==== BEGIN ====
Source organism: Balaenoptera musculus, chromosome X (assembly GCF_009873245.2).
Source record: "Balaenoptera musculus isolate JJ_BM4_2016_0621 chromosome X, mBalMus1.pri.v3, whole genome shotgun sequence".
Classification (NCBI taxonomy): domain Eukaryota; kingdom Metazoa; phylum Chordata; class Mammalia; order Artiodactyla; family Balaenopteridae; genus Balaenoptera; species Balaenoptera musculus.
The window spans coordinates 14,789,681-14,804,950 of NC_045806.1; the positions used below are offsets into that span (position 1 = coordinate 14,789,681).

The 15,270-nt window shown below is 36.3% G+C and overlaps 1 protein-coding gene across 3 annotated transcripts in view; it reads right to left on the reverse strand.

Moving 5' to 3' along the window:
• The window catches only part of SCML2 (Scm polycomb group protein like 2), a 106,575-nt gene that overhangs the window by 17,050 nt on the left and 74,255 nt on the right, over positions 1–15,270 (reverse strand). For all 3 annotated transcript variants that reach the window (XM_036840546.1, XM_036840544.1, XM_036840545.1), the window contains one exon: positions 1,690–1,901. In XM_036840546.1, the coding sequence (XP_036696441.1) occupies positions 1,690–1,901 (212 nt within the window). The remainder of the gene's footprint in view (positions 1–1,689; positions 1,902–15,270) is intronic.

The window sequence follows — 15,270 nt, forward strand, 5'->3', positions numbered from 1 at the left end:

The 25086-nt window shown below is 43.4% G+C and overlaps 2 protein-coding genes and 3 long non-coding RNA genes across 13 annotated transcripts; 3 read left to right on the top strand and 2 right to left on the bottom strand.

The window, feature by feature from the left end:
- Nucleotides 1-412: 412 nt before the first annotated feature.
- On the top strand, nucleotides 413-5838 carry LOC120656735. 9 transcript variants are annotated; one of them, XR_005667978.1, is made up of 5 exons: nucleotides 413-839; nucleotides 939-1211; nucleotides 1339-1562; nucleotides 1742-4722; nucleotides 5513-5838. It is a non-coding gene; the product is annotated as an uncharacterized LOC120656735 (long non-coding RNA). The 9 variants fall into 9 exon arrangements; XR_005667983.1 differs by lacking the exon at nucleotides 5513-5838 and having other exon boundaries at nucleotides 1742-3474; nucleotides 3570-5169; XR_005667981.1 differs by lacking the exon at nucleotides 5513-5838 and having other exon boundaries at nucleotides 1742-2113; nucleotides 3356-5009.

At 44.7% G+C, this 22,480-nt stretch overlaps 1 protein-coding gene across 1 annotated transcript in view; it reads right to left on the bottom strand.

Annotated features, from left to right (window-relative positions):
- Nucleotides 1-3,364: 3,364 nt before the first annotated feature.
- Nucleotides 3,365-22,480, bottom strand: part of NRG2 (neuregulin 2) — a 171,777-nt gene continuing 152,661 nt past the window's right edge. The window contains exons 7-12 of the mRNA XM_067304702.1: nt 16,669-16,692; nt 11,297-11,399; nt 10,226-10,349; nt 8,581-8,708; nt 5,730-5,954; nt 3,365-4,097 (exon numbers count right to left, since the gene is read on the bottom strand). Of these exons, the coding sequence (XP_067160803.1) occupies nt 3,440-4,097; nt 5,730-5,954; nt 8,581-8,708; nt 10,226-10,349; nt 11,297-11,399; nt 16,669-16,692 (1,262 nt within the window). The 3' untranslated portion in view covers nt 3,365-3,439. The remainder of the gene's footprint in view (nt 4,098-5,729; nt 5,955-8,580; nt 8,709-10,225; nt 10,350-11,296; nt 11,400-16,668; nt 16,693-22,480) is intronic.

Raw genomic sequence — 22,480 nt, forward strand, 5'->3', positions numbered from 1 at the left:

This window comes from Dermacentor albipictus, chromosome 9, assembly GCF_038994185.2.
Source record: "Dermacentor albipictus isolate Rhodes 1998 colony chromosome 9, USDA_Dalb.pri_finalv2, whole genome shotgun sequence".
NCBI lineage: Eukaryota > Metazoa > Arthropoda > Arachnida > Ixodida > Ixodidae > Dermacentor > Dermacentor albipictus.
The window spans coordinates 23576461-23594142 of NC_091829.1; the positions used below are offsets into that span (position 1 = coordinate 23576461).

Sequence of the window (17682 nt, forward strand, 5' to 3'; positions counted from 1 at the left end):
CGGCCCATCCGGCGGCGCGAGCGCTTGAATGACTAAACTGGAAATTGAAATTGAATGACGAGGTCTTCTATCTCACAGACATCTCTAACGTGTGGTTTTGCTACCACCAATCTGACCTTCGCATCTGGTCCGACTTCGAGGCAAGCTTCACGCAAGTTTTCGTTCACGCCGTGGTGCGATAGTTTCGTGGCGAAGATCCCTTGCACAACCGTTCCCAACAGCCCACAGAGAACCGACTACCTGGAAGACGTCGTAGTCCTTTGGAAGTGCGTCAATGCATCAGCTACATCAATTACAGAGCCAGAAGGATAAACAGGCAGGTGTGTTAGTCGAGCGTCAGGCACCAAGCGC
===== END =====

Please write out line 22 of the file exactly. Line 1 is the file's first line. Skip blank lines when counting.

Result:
Sequence of the window (17682 nt, forward strand, 5' to 3'; positions counted from 1 at the left end):